The University of Ottawa honours two researchers for their early career accomplishments
Posted on Thursday, March 12, 2020
Professors Constance Crompton, director of the Humanities Data Lab at the Faculty of Arts and Ebrahim Karimi, head of the Structured Quantum Optics Group at the Faculty of Science, have received the University’s Early Career Researcher of the Year Awards.
“This award recognizes the innovative and original research of professors Constance Crompton and Ebrahim Karimi, at such an early stage of their careers,” said Sylvain Charbonneau, vice-president, research. “It is a strong testament to the outstanding contributions that these two talented professors have already made to the advancement of knowledge in their respective areas of expertise.”
The Early Career Researcher of the Year Award, granted by the Office of the Vice-President, Research, recognizes excellence in research and teaching in the social sciences and humanities, and in the pure and applied sciences. The award is accompanied by a $10,000 research grant.
Digital humanities: all about the future… and the past
The emerging field of digital humanities research arises from integrating and combining technological and computational tools with traditional methods of research in the humanities.
In the age of artificial intelligence, Constance Crompton, the Canada Research Chair in Digital Humanities, builds on these new synergies to improve public access to reliable knowledge in the humanities and to bring new perspectives to humanities issues, some of which could not be addressed without computing.
“The humanities have a history of tackling complex questions that affect our societies, such as how to mitigate the impact of racism or xenophobia,” says Professor Crompton, director of the Humanities Data Lab at the Faculty of Arts. “They help us understand history and how to create change, so it is important to bring digital tools to humanities questions.”
Her team uses statistical analysis, algorithms, and graph databases to slice and recombine information, detect patterns, and visualize historical changes, social-cultural trends, and the evolution of ideas through time. For example, she brings her innovative research approach to the study of gay intellectual history and the gay liberation movement in Canada in a project with research partners Michelle Schwartz and Donald McLeod.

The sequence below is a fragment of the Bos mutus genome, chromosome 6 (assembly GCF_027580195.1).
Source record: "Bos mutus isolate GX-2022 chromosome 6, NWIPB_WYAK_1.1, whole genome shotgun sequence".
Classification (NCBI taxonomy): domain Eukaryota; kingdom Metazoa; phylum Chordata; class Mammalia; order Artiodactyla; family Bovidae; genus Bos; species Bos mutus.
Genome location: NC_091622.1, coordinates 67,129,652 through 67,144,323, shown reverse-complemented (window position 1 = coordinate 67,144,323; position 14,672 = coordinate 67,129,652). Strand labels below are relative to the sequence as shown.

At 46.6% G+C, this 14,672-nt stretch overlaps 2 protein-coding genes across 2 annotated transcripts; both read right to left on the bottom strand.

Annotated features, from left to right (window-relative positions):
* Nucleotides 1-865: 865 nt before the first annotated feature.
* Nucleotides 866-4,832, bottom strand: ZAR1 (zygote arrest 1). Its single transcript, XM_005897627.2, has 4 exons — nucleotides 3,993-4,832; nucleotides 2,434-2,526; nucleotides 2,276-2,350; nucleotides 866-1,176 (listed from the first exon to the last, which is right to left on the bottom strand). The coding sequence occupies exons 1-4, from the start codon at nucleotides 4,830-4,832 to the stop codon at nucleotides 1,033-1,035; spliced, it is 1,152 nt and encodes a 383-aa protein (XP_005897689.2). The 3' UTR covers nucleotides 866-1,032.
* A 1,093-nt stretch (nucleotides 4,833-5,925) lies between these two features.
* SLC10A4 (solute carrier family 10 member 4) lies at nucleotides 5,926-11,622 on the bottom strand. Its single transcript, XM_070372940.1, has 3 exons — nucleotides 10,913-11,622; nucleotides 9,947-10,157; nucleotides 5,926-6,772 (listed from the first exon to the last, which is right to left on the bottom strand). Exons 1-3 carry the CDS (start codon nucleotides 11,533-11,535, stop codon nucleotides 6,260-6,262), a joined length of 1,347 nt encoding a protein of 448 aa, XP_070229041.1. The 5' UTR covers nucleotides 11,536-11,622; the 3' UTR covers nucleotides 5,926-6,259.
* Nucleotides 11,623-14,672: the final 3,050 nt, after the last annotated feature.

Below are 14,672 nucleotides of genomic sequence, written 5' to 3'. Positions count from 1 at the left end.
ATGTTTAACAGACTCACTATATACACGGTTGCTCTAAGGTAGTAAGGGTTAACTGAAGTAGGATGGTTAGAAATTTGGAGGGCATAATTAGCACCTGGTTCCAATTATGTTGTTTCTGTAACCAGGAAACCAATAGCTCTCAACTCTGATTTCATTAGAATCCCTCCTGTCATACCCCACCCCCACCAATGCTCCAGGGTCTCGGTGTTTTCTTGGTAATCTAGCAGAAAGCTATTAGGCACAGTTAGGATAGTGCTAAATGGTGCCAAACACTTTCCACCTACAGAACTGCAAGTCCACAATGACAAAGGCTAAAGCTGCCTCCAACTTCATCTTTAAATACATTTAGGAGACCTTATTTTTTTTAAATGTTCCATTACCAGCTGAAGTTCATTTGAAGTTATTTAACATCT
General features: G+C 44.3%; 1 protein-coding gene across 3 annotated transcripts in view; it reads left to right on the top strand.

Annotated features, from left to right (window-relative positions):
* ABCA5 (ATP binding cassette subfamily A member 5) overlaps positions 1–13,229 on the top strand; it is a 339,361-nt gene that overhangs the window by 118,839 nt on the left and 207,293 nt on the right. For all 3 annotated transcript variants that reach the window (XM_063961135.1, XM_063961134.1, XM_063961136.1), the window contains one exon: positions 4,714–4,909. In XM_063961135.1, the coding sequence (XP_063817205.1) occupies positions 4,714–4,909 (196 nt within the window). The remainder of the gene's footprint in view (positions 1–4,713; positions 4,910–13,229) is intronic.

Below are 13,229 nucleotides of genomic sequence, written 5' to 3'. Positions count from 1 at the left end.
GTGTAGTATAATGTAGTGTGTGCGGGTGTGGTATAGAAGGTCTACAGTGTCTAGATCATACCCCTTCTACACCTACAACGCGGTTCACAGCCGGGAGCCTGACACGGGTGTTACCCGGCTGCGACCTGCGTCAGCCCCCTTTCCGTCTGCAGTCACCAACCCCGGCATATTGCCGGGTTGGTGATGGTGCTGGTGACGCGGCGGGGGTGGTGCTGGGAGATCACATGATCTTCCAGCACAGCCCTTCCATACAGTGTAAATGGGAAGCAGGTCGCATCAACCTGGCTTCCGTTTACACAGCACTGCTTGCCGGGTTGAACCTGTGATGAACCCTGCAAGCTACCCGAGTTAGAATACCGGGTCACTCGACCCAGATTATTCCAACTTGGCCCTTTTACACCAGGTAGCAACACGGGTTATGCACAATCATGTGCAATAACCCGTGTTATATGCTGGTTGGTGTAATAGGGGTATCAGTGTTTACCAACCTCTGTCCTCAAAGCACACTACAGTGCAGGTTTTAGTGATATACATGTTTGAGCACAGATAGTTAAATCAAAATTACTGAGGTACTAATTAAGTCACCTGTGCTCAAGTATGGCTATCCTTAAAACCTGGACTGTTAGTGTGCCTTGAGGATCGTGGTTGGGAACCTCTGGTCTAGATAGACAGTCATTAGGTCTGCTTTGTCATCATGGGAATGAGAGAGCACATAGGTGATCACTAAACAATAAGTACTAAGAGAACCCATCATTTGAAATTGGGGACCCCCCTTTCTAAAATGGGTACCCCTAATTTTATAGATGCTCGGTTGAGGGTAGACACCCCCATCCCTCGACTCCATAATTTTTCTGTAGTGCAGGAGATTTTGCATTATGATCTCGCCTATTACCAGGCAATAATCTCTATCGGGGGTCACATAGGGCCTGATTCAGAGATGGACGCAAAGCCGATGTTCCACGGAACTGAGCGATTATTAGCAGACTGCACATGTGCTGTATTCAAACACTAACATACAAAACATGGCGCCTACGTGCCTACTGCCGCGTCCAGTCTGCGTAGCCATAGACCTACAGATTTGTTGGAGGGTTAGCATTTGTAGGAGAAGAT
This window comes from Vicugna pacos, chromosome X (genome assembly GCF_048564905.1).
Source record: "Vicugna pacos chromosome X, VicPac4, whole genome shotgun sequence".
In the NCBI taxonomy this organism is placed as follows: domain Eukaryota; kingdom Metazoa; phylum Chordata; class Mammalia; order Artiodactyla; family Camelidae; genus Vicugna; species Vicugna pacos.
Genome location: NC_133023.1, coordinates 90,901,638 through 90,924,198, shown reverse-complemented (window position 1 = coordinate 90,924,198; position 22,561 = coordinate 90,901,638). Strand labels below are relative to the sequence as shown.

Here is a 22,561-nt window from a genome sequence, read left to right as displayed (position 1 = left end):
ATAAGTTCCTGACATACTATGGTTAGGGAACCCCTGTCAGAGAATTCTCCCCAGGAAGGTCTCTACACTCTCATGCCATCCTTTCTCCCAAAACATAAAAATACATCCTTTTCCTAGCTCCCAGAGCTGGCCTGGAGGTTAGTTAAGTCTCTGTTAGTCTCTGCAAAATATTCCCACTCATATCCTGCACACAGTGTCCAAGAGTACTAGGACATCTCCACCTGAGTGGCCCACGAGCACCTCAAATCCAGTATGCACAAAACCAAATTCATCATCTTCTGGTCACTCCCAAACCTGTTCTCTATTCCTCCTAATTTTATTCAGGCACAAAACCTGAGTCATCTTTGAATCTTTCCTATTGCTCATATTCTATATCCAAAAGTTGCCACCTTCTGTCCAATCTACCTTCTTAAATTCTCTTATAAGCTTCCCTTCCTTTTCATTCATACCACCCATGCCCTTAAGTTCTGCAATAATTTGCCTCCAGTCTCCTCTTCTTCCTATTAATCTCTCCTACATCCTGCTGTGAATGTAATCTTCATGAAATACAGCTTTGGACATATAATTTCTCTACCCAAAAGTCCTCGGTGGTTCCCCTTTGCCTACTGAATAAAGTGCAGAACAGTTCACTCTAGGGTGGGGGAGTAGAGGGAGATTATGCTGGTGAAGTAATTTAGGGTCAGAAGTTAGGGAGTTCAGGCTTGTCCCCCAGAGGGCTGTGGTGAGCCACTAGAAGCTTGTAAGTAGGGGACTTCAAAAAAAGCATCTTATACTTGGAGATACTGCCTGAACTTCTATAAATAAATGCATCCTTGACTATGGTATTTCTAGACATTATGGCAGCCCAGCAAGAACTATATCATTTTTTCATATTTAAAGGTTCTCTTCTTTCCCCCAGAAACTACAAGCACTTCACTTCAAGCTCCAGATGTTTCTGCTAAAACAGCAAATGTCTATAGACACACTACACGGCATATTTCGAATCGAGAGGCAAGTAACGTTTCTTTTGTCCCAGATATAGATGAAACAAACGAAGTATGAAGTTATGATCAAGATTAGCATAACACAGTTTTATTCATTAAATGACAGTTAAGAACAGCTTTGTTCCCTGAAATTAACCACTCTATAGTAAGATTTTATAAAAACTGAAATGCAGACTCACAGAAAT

Her research goals, which are to improve public knowledge mobilization and access to the field of humanities, align with the purpose of her lab, which is a node in the Linked Infrastructure for Networked Cultural Scholarship (LINCS) project, a national linked data mobilization project that is based at the University Guelph and backed by the Canada Foundation for Innovation.
As the foundation of a smarter semantic web, LINCS linked data is designed to be readable by both humans and intelligent machines. According to Professor Crompton, this trusted source of linked humanities data “will give artificial intelligence and search engines a way to access the power of the humanities in Canada.”
The researcher also applies the digital humanities approach to knowledge-sharing in a number of other collaborative projects, including one on the past and future of reference work in the digital age, and another on a cultural map of Rijeka, Croatia, the European Capital of Culture for 2020.
Structured quantum light to deliver ultra-secure communications
A leading international expert on structured quantum waves, physics professor Ebrahim Karimi explores how electrons and photons, the tiniest particles of light, can be shaped to carry desired quantum wavelike properties, with a view to developing novel technologies and techniques. “Together with my team, the Structured Quantum Optics Group,” he explains, “we are passionate about exploring and studying these exciting physics problems in my state-of-the-art lab at the University of Ottawa.”
Ebrahim Karimi, the Canada Research Chair in Structured Light, and his team investigate cutting-edge ways of using light beams to perform novel quantum cryptography protocols, for example. By using structured photons, these protocols can tolerate a higher level of noise and transmit more information than conventionally possible. These protocols ensure that even quantum computer attacks could not succeed in decoding encrypted information.
Professor Karimi’s group earned international recognition when they performed the first free-space, high-dimensional, quantum cryptography experiments with structured photons above the City of Ottawa and through the Ottawa River. This was a world premiere for a promising approach to delivering ultra-secure information, one with multiple applications, including the transmission of highly sensitive government communications. This success clearly illustrated this researcher’s motto: to do great science while contributing to future technological advances.
Karimi’s research achievements in the fields of photonics and electron beams include the development of customizable devices that are now widely used to shape structured light and matter beams. The researcher also focuses on developing novel imaging techniques, with unrivalled spatial and temporal definition, to detect the dynamics of biological cells at the quantum level.
His many publications in both prestigious scientific journals and the mainstream media reflect Ebrahim Karimi’s leadership in the field and his ability to reach audiences beyond his own scientific community.